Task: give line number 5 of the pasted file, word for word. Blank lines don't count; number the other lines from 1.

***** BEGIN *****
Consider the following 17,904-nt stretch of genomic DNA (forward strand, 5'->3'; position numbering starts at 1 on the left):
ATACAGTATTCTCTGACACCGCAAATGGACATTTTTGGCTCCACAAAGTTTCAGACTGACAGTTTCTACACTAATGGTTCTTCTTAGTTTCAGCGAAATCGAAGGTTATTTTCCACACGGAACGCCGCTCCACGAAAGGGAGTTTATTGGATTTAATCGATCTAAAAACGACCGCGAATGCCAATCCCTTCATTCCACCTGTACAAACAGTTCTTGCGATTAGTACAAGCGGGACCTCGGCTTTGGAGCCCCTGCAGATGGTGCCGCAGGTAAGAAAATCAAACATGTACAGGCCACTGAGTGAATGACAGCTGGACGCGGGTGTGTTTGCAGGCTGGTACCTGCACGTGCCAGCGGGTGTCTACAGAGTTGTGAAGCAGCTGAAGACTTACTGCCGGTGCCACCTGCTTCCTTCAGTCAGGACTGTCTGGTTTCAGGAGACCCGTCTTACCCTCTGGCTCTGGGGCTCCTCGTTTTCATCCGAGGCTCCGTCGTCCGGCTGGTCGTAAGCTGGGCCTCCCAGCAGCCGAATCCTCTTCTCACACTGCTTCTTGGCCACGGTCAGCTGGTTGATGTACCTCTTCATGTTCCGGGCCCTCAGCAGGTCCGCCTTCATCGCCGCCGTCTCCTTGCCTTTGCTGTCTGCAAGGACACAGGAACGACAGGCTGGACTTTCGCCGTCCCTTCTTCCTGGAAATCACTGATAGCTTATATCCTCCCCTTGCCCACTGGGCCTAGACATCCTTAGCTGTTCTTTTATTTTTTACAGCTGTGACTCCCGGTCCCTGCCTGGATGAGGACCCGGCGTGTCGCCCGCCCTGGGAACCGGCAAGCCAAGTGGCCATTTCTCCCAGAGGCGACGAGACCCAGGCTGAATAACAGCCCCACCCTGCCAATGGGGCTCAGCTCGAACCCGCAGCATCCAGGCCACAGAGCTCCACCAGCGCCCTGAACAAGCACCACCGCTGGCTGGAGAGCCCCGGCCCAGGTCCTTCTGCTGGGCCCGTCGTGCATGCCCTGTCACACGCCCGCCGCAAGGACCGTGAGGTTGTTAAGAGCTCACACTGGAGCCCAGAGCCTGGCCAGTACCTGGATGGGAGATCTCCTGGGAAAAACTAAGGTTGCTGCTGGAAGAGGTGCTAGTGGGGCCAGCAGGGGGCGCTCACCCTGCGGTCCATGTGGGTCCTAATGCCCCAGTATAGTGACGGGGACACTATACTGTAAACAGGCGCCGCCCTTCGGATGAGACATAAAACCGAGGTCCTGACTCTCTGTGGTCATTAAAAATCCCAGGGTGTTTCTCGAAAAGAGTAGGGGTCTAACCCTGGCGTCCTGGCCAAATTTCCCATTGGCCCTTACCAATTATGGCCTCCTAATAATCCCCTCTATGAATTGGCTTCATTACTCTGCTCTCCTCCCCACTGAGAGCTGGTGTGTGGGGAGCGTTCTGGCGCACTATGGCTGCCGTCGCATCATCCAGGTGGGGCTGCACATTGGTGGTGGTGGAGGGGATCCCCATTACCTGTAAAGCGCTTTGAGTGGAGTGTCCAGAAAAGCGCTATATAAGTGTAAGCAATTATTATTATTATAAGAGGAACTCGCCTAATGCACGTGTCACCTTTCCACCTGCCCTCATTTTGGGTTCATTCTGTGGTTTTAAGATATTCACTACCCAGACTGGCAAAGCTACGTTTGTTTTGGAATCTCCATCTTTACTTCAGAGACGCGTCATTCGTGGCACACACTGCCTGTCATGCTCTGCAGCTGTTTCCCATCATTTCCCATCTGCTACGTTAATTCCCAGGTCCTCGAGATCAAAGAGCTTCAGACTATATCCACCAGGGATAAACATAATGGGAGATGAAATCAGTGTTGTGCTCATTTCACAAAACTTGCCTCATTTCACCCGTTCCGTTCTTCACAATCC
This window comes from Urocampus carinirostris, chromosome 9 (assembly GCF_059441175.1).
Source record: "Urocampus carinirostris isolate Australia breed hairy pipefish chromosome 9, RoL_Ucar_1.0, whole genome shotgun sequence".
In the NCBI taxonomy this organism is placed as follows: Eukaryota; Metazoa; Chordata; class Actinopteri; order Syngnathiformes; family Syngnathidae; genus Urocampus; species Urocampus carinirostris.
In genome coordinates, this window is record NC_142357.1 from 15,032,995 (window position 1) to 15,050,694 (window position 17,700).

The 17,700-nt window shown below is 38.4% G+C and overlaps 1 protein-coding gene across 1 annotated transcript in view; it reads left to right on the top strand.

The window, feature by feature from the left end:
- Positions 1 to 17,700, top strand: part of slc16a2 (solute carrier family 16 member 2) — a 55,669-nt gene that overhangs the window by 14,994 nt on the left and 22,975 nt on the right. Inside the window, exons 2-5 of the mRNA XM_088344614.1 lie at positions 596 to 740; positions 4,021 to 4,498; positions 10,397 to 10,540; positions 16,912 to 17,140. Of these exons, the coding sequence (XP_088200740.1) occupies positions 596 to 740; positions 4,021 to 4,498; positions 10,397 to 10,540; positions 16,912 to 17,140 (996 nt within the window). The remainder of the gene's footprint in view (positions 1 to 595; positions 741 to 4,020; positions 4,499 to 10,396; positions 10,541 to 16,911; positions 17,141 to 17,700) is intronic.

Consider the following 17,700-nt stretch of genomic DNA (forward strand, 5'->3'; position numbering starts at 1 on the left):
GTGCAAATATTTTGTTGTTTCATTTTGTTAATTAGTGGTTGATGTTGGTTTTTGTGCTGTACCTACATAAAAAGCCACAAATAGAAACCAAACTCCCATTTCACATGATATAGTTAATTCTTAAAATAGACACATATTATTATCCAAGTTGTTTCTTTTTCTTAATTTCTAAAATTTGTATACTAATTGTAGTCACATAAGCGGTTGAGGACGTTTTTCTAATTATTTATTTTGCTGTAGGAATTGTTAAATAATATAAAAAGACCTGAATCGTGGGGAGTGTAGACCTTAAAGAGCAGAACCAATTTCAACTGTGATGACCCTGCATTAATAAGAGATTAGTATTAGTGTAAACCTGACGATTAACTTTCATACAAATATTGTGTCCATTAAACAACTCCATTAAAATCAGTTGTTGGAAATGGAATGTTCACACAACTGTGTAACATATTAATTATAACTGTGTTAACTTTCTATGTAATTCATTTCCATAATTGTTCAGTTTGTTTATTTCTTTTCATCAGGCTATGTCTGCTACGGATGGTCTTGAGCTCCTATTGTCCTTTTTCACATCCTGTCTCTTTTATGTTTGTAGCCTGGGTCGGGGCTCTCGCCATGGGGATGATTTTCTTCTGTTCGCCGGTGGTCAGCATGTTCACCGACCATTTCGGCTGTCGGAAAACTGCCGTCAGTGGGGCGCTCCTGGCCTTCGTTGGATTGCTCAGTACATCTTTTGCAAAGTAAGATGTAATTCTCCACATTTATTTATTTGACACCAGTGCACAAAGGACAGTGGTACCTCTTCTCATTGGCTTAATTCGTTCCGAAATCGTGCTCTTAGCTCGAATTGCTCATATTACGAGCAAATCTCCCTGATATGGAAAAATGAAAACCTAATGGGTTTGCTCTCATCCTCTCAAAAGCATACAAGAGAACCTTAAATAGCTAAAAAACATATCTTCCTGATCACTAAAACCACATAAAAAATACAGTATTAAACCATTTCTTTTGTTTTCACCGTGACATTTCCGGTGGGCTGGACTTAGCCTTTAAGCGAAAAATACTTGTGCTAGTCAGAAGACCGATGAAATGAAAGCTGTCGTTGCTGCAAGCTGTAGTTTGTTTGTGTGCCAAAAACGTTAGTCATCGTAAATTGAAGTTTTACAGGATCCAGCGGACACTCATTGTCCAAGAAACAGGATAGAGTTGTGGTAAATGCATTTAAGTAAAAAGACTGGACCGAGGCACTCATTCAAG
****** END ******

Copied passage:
In the NCBI taxonomy this organism is placed as follows: Eukaryota; Metazoa; Chordata; class Actinopteri; order Syngnathiformes; family Syngnathidae; genus Urocampus; species Urocampus carinirostris.